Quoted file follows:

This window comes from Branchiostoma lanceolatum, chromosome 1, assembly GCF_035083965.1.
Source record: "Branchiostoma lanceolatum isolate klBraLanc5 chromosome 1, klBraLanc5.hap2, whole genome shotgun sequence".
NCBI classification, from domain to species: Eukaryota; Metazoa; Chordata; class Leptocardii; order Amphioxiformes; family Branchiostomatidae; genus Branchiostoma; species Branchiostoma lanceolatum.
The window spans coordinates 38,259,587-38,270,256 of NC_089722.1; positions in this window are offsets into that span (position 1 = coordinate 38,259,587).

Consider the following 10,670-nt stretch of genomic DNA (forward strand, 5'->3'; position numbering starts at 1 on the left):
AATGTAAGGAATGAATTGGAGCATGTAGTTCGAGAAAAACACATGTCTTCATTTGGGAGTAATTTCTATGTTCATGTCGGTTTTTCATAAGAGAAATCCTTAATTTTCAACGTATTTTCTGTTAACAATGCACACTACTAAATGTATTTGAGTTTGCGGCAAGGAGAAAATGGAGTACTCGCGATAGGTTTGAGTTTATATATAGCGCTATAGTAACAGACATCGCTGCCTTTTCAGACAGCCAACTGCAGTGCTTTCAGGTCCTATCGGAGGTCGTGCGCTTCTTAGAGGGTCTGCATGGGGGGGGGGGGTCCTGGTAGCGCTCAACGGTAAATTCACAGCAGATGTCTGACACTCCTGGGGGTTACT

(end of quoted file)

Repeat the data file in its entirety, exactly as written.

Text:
This window comes from Branchiostoma lanceolatum, chromosome 1, assembly GCF_035083965.1.
Source record: "Branchiostoma lanceolatum isolate klBraLanc5 chromosome 1, klBraLanc5.hap2, whole genome shotgun sequence".
NCBI classification, from domain to species: Eukaryota; Metazoa; Chordata; class Leptocardii; order Amphioxiformes; family Branchiostomatidae; genus Branchiostoma; species Branchiostoma lanceolatum.
The window spans coordinates 38,259,587-38,270,256 of NC_089722.1; positions in this window are offsets into that span (position 1 = coordinate 38,259,587).

Consider the following 10,670-nt stretch of genomic DNA (forward strand, 5'->3'; position numbering starts at 1 on the left):
AATGTAAGGAATGAATTGGAGCATGTAGTTCGAGAAAAACACATGTCTTCATTTGGGAGTAATTTCTATGTTCATGTCGGTTTTTCATAAGAGAAATCCTTAATTTTCAACGTATTTTCTGTTAACAATGCACACTACTAAATGTATTTGAGTTTGCGGCAAGGAGAAAATGGAGTACTCGCGATAGGTTTGAGTTTATATATAGCGCTATAGTAACAGACATCGCTGCCTTTTCAGACAGCCAACTGCAGTGCTTTCAGGTCCTATCGGAGGTCGTGCGCTTCTTAGAGGGTCTGCATGGGGGGGGGGGGTCCTGGTAGCGCTCAACGGTAAATTCACAGCAGATGTCTGACACTCCTGGGGGTTACT